‘The Digital Academy is a really good way of supporting individuals to progress and become leaders and agents of change, so they can operate at local level, board level and across other parts of the system, focusing on a range of things including data, service design and a strategy for change.
How important is it to have a governing body, such as FEDIP, for data professionals?
‘When embarking on any form of accreditation process and creating any form of register, you have to think of the risks and the benefits. On the one side, the benefits are improving the standard and the quality of the system and creating an environment in which there will be individuals that demonstrate that standard and deliver it in their work.
‘On the other side, there is an environment where workforce is already a challenge, which might limit the skills pipeline. So, the standard probably has to grow and the accreditation mechanism probably has to grow over time so as not to completely damage the workforce and the pipeline.’
If data is being used to help diagnose and prioritise cases, then how can you protect an individual’s right to medical privacy?
‘I think what we should be doing is moving to a place where citizens are the owners and controllers of their data and we create transparent mechanisms demonstrating the benefits of sharing that data in a certain direction. We should give citizens the ability to consent for that data to be shared.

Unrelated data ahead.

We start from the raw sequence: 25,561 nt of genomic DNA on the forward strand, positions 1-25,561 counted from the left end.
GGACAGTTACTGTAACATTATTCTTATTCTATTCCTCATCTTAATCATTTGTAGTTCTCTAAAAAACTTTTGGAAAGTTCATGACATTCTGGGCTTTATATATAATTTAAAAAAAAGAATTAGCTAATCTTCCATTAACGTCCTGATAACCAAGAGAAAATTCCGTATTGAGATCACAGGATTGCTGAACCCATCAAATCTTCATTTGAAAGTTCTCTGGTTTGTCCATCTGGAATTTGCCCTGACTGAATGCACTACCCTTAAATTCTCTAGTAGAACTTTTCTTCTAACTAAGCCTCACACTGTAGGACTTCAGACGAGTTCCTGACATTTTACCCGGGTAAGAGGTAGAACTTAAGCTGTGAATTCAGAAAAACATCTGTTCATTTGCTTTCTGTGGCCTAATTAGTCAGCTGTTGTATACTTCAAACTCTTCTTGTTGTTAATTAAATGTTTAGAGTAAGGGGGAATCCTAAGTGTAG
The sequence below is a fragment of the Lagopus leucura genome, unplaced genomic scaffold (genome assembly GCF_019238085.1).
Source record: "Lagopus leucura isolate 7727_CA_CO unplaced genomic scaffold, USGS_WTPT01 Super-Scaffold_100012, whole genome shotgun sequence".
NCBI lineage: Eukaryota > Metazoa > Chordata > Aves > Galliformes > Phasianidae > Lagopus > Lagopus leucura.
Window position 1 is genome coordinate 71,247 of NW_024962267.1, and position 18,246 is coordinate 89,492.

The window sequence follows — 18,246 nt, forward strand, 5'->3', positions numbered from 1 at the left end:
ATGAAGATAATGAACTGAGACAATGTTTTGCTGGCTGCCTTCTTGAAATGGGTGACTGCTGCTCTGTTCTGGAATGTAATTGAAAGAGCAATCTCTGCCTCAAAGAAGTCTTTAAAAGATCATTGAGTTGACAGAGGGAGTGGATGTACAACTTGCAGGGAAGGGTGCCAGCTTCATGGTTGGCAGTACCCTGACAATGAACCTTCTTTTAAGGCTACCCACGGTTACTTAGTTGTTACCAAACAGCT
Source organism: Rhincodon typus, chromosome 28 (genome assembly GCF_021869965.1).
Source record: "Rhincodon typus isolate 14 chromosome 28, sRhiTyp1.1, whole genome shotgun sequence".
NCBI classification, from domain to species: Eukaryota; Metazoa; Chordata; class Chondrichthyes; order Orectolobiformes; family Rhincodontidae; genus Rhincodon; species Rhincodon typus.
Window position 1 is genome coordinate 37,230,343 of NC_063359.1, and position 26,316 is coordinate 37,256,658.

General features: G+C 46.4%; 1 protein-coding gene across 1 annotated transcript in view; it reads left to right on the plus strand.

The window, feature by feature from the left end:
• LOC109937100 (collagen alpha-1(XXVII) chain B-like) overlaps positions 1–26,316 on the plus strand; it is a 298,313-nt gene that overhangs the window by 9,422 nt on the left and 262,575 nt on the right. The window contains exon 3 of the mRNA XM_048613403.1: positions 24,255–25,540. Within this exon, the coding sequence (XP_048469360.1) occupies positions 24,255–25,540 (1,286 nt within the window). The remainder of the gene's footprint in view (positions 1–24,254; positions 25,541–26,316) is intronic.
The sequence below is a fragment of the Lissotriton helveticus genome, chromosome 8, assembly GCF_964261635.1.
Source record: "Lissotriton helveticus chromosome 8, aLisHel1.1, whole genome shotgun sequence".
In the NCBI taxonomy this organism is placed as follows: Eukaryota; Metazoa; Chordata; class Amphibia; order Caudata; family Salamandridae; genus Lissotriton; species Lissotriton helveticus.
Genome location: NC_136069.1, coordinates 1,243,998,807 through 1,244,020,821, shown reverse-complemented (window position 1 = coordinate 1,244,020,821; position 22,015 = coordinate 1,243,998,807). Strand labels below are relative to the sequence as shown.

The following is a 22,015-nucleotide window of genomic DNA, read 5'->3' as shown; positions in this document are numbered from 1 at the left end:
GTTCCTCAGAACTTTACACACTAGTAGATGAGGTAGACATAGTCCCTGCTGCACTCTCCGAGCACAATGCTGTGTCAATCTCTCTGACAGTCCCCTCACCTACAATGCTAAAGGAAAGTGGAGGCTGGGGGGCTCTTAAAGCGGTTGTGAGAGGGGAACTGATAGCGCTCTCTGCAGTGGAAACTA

‘Certainly, the research generally indicates that where society is shown the benefits of sharing that data and the wider benefit it would have to creating new products and services that will benefit other citizens, there's a greater willingness to share. This might result in more medical breakthroughs in the future and also a lower cost burden in healthcare.’
According to Forbes, 90% of the data on the planet was created in the last two years. Big data and, more importantly how we deal with data, is becoming a big issue - not just for storage, but for privacy.
How is the NHS dealing with big data?
‘Following on from the Forbes findings, the NHS is approaching the advent of big data, including machine learning and the application of augmented intelligence, in a number of ways, both at national and local levels.
‘My worry is that it’s early days and that decisions could be made using relatively small samples of data. At the moment, the machine result is supported by a clinician, but as iterations happen, the AI could run more autonomously.
‘The skewing of data is an issue, not just for us in the NHS but in all sectors. Especially when you understand the bias in data sets and you realise that data sets are often taken from fairly homogenous populations. That means that they don't contain the heterogeneity that is needed for widescale application and there is a risk that decisions are made because the data from their underlying phenotypes or even the types of cases are quite narrow. For that reason, it's important at this stage that that type of AI isn't simply allowed to make decisions on its own because there is a risk of skewing. It has to be taken alongside clinical context and clinical decisions making.’
You were voted 4th most influential BAME leader in the digital sector by the Financial Times in 2019, for your work at NHSX. How important do you feel it is to shine a light on diversity in IT?
‘I think it starts the conversation and makes people think. Shining a light on it doesn't always create a diverse team but at least people start thinking about it, start questioning it, looking at their own teams.
‘What creates those diverse teams is much more than that. It's creating a cultural environment where people accept diversity. Even if the team aren’t diverse, at least if they've got the best thought capabilities and they know how to include the widest range of views, which might lead to better outcomes.
‘Shining a light on gender or ethnicity won’t necessarily create a diverse team on its own, but at the very least it will be a good start.’